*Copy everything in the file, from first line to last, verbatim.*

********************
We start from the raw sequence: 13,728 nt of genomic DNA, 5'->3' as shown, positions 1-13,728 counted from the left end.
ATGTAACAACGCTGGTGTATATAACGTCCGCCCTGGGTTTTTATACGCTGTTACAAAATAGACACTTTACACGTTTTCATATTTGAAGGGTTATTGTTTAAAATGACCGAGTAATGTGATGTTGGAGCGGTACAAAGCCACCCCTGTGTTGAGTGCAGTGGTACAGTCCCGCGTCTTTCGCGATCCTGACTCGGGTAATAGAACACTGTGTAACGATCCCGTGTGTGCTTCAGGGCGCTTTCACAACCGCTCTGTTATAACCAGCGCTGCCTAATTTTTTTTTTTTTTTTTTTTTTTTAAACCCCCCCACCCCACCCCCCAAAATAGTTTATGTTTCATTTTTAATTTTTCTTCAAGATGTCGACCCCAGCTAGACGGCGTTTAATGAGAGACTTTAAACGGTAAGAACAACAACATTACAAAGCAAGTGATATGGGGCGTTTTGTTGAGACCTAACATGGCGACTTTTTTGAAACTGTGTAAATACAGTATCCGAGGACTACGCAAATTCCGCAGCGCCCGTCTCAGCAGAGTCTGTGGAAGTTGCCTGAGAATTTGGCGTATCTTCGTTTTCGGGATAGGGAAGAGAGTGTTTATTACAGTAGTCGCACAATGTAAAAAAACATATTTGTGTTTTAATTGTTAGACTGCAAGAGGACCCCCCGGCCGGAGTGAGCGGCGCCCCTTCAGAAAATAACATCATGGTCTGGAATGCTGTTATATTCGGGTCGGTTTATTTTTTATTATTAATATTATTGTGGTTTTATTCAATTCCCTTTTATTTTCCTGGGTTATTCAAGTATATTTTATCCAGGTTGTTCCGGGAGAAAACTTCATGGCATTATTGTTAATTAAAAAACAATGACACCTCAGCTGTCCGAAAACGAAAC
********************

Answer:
We start from the raw sequence: 13,728 nt of genomic DNA, 5'->3' as shown, positions 1-13,728 counted from the left end.
ATGTAACAACGCTGGTGTATATAACGTCCGCCCTGGGTTTTTATACGCTGTTACAAAATAGACACTTTACACGTTTTCATATTTGAAGGGTTATTGTTTAAAATGACCGAGTAATGTGATGTTGGAGCGGTACAAAGCCACCCCTGTGTTGAGTGCAGTGGTACAGTCCCGCGTCTTTCGCGATCCTGACTCGGGTAATAGAACACTGTGTAACGATCCCGTGTGTGCTTCAGGGCGCTTTCACAACCGCTCTGTTATAACCAGCGCTGCCTAATTTTTTTTTTTTTTTTTTTTTTTTAAACCCCCCCACCCCACCCCCCAAAATAGTTTATGTTTCATTTTTAATTTTTCTTCAAGATGTCGACCCCAGCTAGACGGCGTTTAATGAGAGACTTTAAACGGTAAGAACAACAACATTACAAAGCAAGTGATATGGGGCGTTTTGTTGAGACCTAACATGGCGACTTTTTTGAAACTGTGTAAATACAGTATCCGAGGACTACGCAAATTCCGCAGCGCCCGTCTCAGCAGAGTCTGTGGAAGTTGCCTGAGAATTTGGCGTATCTTCGTTTTCGGGATAGGGAAGAGAGTGTTTATTACAGTAGTCGCACAATGTAAAAAAACATATTTGTGTTTTAATTGTTAGACTGCAAGAGGACCCCCCGGCCGGAGTGAGCGGCGCCCCTTCAGAAAATAACATCATGGTCTGGAATGCTGTTATATTCGGGTCGGTTTATTTTTTATTATTAATATTATTGTGGTTTTATTCAATTCCCTTTTATTTTCCTGGGTTATTCAAGTATATTTTATCCAGGTTGTTCCGGGAGAAAACTTCATGGCATTATTGTTAATTAAAAAACAATGACACCTCAGCTGTCCGAAAACGAAAC